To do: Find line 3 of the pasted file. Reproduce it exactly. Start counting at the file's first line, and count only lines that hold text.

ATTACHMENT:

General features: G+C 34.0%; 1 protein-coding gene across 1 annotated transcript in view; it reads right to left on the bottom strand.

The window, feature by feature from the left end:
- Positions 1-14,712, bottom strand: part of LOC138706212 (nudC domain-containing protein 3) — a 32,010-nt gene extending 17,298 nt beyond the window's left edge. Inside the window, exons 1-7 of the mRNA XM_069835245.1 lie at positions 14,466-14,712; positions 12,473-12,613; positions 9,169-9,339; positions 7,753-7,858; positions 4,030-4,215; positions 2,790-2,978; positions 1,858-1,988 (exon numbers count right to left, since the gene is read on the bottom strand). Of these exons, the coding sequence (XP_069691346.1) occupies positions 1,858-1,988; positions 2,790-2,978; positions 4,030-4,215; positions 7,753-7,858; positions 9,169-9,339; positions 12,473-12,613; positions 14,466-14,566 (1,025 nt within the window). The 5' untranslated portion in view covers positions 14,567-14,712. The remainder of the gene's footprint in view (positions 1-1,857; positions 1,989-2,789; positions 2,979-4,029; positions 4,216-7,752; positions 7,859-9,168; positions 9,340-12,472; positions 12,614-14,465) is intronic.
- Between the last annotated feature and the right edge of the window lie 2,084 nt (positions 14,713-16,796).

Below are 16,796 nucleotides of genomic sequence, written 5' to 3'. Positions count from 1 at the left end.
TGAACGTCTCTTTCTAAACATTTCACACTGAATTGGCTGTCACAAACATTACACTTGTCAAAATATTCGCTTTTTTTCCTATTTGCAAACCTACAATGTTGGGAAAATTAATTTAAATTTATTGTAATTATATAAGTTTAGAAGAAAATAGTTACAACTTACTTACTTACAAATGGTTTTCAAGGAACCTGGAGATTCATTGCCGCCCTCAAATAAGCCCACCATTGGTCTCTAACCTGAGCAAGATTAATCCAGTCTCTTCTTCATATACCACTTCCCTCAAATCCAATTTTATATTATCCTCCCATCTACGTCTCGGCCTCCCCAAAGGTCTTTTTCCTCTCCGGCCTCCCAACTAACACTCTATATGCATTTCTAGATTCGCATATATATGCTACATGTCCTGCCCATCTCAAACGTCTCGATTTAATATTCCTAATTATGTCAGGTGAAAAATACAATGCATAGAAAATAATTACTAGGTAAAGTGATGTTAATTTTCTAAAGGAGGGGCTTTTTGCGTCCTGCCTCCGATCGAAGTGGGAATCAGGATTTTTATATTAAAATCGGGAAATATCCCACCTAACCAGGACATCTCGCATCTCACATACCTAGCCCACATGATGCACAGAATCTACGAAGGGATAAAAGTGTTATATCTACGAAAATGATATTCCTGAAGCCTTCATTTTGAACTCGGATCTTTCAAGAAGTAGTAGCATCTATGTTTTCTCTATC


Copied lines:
- Positions 1-14,712, bottom strand: part of LOC138706212 (nudC domain-containing protein 3) — a 32,010-nt gene extending 17,298 nt beyond the window's left edge. Inside the window, exons 1-7 of the mRNA XM_069835245.1 lie at positions 14,466-14,712; positions 12,473-12,613; positions 9,169-9,339; positions 7,753-7,858; positions 4,030-4,215; positions 2,790-2,978; positions 1,858-1,988 (exon numbers count right to left, since the gene is read on the bottom strand). Of these exons, the coding sequence (XP_069691346.1) occupies positions 1,858-1,988; positions 2,790-2,978; positions 4,030-4,215; positions 7,753-7,858; positions 9,169-9,339; positions 12,473-12,613; positions 14,466-14,566 (1,025 nt within the window). The 5' untranslated portion in view covers positions 14,567-14,712. The remainder of the gene's footprint in view (positions 1-1,857; positions 1,989-2,789; positions 2,979-4,029; positions 4,216-7,752; positions 7,859-9,168; positions 9,340-12,472; positions 12,614-14,465) is intronic.